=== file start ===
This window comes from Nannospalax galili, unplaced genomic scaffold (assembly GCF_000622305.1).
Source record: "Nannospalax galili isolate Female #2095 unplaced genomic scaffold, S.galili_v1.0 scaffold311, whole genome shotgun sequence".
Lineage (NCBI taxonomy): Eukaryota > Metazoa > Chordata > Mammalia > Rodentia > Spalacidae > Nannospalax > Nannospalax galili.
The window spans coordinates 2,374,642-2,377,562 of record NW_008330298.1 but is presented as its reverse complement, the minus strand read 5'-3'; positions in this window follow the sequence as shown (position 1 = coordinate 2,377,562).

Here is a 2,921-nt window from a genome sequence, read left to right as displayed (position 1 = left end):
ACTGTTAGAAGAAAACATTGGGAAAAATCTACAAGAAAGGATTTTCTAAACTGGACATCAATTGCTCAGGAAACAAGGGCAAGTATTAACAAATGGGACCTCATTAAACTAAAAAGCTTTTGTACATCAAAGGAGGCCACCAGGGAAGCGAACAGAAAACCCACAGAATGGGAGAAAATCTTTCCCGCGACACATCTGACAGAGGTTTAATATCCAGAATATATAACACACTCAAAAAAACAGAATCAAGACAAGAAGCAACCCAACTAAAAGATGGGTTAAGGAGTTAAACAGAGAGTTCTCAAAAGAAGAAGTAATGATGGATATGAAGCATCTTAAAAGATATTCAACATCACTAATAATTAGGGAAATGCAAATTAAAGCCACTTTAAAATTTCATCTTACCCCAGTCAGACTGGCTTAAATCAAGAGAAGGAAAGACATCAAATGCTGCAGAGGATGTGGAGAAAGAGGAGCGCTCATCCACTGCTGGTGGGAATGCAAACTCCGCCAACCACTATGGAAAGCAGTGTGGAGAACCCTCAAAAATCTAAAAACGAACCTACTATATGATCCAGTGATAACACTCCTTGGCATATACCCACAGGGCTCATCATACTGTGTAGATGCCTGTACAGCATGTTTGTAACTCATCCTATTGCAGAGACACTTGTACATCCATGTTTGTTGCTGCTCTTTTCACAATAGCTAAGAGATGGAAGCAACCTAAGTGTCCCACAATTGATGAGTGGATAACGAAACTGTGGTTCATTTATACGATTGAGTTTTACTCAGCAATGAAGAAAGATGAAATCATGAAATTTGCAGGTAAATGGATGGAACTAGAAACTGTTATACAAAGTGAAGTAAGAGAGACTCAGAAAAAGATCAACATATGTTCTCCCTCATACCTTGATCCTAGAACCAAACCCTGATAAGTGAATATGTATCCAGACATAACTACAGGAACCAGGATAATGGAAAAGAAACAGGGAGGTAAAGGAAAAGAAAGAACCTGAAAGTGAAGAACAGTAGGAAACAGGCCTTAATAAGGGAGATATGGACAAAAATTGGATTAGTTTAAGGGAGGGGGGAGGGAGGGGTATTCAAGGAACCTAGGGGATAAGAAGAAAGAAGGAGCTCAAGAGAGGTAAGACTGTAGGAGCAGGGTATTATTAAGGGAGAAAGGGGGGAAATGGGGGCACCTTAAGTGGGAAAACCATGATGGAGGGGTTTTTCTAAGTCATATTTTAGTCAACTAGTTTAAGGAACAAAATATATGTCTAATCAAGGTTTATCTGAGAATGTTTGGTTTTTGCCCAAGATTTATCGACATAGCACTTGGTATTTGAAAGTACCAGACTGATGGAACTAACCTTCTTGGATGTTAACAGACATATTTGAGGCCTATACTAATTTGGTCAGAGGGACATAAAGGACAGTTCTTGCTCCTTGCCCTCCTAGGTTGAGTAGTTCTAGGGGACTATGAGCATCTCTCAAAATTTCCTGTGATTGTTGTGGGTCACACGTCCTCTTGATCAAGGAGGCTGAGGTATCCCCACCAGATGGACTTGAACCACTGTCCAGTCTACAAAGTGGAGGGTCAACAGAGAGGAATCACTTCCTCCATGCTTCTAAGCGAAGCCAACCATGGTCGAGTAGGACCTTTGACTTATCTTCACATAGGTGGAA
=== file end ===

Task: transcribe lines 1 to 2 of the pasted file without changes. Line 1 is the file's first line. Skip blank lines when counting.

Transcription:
This window comes from Nannospalax galili, unplaced genomic scaffold (assembly GCF_000622305.1).
Source record: "Nannospalax galili isolate Female #2095 unplaced genomic scaffold, S.galili_v1.0 scaffold311, whole genome shotgun sequence".